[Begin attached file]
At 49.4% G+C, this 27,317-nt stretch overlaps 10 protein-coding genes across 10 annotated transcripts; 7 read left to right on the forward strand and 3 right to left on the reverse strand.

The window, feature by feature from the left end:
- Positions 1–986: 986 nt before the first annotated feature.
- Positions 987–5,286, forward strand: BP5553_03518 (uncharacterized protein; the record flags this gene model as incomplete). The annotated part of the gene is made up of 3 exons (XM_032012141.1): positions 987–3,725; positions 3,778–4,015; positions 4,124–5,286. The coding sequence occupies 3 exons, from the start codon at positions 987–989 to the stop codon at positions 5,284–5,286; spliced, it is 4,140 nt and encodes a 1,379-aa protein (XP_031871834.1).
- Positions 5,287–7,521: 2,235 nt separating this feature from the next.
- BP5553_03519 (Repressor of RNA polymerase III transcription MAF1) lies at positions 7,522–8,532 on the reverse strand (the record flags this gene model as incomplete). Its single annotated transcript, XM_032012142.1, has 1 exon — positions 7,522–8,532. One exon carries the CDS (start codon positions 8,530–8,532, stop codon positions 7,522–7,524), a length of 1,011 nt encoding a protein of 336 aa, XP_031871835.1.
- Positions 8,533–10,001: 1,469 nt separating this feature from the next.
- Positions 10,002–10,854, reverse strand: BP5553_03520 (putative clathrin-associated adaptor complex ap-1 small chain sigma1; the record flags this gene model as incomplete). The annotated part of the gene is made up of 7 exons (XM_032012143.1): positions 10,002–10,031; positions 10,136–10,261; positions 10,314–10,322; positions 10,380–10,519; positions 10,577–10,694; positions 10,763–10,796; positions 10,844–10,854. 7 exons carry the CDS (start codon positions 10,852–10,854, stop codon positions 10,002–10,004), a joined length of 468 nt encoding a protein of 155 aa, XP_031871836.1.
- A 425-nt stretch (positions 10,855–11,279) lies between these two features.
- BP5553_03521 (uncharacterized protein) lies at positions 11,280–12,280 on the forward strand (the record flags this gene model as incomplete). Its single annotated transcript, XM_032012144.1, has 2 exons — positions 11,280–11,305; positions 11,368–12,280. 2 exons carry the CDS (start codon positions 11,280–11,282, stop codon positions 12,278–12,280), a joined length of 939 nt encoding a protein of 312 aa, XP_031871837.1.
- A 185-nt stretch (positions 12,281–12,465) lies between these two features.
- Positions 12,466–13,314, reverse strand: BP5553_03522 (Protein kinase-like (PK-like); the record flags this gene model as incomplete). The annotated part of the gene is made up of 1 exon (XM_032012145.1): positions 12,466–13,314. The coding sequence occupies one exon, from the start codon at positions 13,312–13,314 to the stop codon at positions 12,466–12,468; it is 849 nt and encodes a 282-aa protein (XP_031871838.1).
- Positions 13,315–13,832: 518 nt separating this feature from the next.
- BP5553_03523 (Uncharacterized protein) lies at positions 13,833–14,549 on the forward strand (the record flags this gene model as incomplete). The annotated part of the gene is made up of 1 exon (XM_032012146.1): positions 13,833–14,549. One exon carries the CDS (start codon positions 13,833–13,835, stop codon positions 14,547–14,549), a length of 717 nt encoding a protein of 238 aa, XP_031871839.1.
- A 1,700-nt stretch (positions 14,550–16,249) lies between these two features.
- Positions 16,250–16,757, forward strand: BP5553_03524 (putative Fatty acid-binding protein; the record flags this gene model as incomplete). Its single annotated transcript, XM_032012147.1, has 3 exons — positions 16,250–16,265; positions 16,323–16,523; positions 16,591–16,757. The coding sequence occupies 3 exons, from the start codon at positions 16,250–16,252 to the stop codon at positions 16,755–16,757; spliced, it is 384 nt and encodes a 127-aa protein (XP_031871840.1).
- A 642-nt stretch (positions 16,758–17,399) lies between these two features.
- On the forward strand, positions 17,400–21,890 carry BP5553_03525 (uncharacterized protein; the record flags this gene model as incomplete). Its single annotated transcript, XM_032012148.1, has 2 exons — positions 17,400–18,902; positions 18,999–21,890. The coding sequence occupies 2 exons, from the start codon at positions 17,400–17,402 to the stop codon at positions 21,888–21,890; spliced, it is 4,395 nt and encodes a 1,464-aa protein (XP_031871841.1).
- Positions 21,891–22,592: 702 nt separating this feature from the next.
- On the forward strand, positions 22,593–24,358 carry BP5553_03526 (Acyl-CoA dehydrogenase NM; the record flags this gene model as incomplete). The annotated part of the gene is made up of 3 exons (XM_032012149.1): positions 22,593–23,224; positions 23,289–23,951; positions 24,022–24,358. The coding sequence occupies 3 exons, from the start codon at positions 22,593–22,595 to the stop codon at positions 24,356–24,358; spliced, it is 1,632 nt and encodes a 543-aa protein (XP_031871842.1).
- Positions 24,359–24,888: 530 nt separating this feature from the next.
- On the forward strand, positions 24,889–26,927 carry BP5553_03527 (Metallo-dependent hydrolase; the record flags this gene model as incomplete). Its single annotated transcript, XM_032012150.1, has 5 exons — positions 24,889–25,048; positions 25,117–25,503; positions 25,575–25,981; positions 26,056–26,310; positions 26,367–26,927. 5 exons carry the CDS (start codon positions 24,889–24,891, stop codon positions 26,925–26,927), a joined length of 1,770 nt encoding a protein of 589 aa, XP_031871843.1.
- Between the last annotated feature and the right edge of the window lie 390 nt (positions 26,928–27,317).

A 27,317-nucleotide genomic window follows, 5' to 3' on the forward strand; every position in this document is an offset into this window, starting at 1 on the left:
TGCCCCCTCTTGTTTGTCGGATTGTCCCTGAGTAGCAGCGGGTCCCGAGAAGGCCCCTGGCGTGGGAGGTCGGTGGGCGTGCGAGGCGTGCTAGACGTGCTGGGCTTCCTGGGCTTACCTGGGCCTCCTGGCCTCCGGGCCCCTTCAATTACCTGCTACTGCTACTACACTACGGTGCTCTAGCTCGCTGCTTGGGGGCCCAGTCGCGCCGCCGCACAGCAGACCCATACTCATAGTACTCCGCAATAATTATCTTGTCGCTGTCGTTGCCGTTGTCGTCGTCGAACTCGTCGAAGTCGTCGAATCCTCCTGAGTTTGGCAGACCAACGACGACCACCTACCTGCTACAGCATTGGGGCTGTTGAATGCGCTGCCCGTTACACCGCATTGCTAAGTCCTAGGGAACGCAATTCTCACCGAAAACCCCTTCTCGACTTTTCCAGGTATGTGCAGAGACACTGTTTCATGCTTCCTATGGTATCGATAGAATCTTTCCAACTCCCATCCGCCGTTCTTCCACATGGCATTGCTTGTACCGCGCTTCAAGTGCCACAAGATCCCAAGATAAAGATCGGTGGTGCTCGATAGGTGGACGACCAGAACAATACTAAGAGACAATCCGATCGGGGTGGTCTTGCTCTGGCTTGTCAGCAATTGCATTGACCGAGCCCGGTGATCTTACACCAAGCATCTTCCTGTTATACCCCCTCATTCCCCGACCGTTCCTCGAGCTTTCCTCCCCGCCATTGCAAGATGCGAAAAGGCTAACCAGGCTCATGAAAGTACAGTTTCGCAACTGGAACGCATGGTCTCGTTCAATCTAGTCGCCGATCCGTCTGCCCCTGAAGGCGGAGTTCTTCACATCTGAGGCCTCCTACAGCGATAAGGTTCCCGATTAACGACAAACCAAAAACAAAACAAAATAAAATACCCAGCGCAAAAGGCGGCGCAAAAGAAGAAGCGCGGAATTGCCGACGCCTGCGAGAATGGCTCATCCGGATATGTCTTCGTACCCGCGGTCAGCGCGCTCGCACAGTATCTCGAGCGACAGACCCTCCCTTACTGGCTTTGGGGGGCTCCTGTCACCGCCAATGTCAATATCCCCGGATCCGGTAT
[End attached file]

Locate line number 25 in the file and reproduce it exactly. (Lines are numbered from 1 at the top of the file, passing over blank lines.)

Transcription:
TGCCCCCTCTTGTTTGTCGGATTGTCCCTGAGTAGCAGCGGGTCCCGAGAAGGCCCCTGGCGTGGGAGGTCGGTGGGCGTGCGAGGCGTGCTAGACGTGCTGGGCTTCCTGGGCTTACCTGGGCCTCCTGGCCTCCGGGCCCCTTCAATTACCTGCTACTGCTACTACACTACGGTGCTCTAGCTCGCTGCTTGGGGGCCCAGTCGCGCCGCCGCACAGCAGACCCATACTCATAGTACTCCGCAATAATTATCTTGTCGCTGTCGTTGCCGTTGTCGTCGTCGAACTCGTCGAAGTCGTCGAATCCTCCTGAGTTTGGCAGACCAACGACGACCACCTACCTGCTACAGCATTGGGGCTGTTGAATGCGCTGCCCGTTACACCGCATTGCTAAGTCCTAGGGAACGCAATTCTCACCGAAAACCCCTTCTCGACTTTTCCAGGTATGTGCAGAGACACTGTTTCATGCTTCCTATGGTATCGATAGAATCTTTCCAACTCCCATCCGCCGTTCTTCCACATGGCATTGCTTGTACCGCGCTTCAAGTGCCACAAGATCCCAAGATAAAGATCGGTGGTGCTCGATAGGTGGACGACCAGAACAATACTAAGAGACAATCCGATCGGGGTGGTCTTGCTCTGGCTTGTCAGCAATTGCATTGACCGAGCCCGGTGATCTTACACCAAGCATCTTCCTGTTATACCCCCTCATTCCCCGACCGTTCCTCGAGCTTTCCTCCCCGCCATTGCAAGATGCGAAAAGGCTAACCAGGCTCATGAAAGTACAGTTTCGCAACTGGAACGCATGGTCTCGTTCAATCTAGTCGCCGATCCGTCTGCCCCTGAAGGCGGAGTTCTTCACATCTGAGGCCTCCTACAGCGATAAGGTTCCCGATTAACGACAAACCAAAAACAAAACAAAATAAAATACCCAGCGCAAAAGGCGGCGCAAAAGAAGAAGCGCGGAATTGCCGACGCCTGCGAGAATGGCTCATCCGGATATGTCTTCGTACCCGCGGTCAGCGCGCTCGCACAGTATCTCGAGCGACAGACCCTCCCTTACTGGCTTTGGGGGGCTCCTGTCACCGCCAATGTCAATATCCCCGGATCCGGTAT